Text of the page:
Nausea & Vomiting
Persistent nausea can often be effectively controlled by using a combination of medications tailored to meet that individual's specific needs. Dosage forms include transdermal gels, suppositories, lollipops, and more.
Promethazine is commonly compounded for topical or transdermal application to treat nausea, vomiting, and vertigo, but this preparation may be used as an antiemetic for cases ranging from chemotherapy to motion sickness. The dose is typically 25mg for adults, and the dose is decreased for children. The gel is applied to an area of soft skin, such as the inside of the wrist or arm, the side of the torso, or the inside of the thigh. For children, doses are often applied to the inside of one wrist, and then the wrists are rubbed together.
Cancer 1995 Sep 1;76(5):774-8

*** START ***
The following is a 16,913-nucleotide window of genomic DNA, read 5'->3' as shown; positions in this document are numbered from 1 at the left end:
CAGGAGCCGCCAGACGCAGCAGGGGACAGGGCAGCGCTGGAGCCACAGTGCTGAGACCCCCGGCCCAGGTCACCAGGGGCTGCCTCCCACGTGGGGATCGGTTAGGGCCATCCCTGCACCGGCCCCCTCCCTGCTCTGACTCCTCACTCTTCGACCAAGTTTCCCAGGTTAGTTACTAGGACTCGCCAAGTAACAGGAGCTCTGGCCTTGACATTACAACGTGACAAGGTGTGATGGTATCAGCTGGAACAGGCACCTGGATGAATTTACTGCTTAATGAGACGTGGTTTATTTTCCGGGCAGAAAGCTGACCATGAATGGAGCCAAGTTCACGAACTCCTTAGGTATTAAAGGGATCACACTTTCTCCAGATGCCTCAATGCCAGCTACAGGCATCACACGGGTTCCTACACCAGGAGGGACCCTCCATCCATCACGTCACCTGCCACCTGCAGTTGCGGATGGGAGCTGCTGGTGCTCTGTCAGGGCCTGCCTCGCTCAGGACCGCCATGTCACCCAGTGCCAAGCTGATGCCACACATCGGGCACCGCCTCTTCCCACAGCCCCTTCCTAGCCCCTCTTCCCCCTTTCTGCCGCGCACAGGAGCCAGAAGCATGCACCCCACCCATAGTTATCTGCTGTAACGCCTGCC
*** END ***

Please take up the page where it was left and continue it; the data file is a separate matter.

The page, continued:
Drugs 1999 Aug;58(2):315-22; discussion 323-4
ABH Transdermal Gel for Chemotherapy-Induced Nausea/Vomiting
2 J Palliat Med 2008;8:1135–1143.
3 Int J Pharm Compounding 2006;10:95–99.
- Hormone Replacement Therapy for Men
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- Athlete’s Foot
- Chemical Peels
- Diaper Rash/Incontinence
- Head Lice and Scabies
- Molluscum Contagiosum
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- Topical Anesthetics
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- Examples of Compounded Medications
- Pain Management
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- Wound Care
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